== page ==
The DNA of MESH™The implementation of MESH™ in any given year is unified by a theme with both theoretical and applied components. The theme is broad enough to be explored across multiple subjects, promoting cross-curricular activities and learning. In essence, themes are expansive topics frequently debated in any society. Two examples of past year-long themes are “Energy & Power” and “Motion & Freedom.” Teachers facilitate learning about themes through universal questions, key concepts, essential questions, enduring understandings, and key skills – collectively, the DNA of MESH™.
Universal QuestionsAsking well-crafted universal questions is a core component of the practice of MESH™ and its Socratic, investigative approach to learning. Universal questions are important, deceptively simple, timeless, and have no definitive answers. Universal questions can lead to reasonable answers that, in turn, lead to additional universal questions; sometimes, a partial answer can lead to a better crafted universal question. “Why is the sky blue?” for example. The question is useful, focused, and causal, but it also easily leads one to respond with a simple and perhaps only technically correct answer. A better question might be a broader one. For example, “What is color?” or “Do I see the same colors you see?” With this second type of question – a question about the underlying phenomenon of color perception – our answer can rarely be final or definitive. When we answer the second type of question, we tend to immediately question our own answer. Asking students well-crafted universal questions leverages and focuses their native inquisitiveness and nurtures their ability to explore, learn and innovate.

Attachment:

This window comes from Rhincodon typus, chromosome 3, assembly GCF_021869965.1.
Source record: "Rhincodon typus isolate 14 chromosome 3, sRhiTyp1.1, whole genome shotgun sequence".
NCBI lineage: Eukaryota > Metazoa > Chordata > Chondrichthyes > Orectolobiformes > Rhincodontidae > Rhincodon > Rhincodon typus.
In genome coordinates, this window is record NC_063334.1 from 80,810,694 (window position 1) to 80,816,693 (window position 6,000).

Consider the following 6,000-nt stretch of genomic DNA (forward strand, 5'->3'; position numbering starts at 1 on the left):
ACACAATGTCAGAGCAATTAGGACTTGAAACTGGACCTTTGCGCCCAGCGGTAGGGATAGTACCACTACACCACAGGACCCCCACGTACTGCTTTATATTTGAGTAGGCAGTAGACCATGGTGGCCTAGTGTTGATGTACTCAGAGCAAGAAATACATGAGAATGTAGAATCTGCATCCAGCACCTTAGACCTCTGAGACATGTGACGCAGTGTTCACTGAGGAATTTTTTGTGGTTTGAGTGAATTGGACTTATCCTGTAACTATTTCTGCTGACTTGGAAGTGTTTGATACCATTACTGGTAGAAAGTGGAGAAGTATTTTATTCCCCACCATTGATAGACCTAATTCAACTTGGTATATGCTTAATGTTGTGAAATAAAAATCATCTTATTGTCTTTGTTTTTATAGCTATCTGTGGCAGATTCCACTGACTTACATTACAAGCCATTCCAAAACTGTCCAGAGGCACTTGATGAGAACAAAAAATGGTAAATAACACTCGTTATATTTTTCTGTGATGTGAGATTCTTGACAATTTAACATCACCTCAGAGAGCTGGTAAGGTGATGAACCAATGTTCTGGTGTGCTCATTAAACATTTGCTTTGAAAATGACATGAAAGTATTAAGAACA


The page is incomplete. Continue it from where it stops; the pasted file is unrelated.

Key ConceptsKey concepts are core ideas for exploring universal questions. They are not “big ideas” or truths that a teacher imparts to students, such as “Everything is made of atoms” (which, arguably, isn’t true). What was once a “big idea” taught in most classrooms is frequently destined to become a dated curiosity. Instead, key concepts are expressed as a primary vocabulary for engaging in meaningful conversation about universal questions. For example, genes, energy, survival, and migration. These four key concepts surface again and again when talking about evolution. Familiarity and fluency with this vocabulary is more important than making an authoritative statement with facility, such as “Phenotypes are determined by genes in an organism’s chromosomes.” Genes are a key concept for any unit about evolution, but the “big idea” that genes determine the physical characteristics of an organism is an overly simplified theory. Key concepts in the MESH™ framework are more about building vocabulary for a given domain than definitively answering a universal question.
Enduring UnderstandingsIn MESH™, enduring understandings constitute the limits of current knowledge backed by evidence when asking a universal question and exploring the unit’s key concepts and associated facts; they are true as far as can be known at this time. For example, “Organisms acquire inheritable traits through natural selection.” This “truth” is demonstrated to students through guided investigations and structured argumentation. That said, students may well discover and prove an enduring understanding to be flawed. MESH™ encourages teachers to see themselves as facilitators and to be open to learning and discovering along with their students. A student’s acquisition of an enduring understanding represents a threshold to deeper understanding. The skills practiced in acquiring an understanding become part of that student’s toolkit for becoming a more examined, engaged, and productive thinker and learner.
Incorporating the skill sets of the arts and humanities into everything students do not only eases the acquisition of these key skills for STEM-oriented students, it captures the imaginations of students who haven’t previously seen themselves as strong in STEM. Similarly, integrating the skill sets of STEM fields into the arts and humanities creates a common language for and respect among students with a wide variety of interests, strengths, and relative weaknesses, furthering and reinforcing the school’s Code of Honor for communication – civility, utility, self-reflection.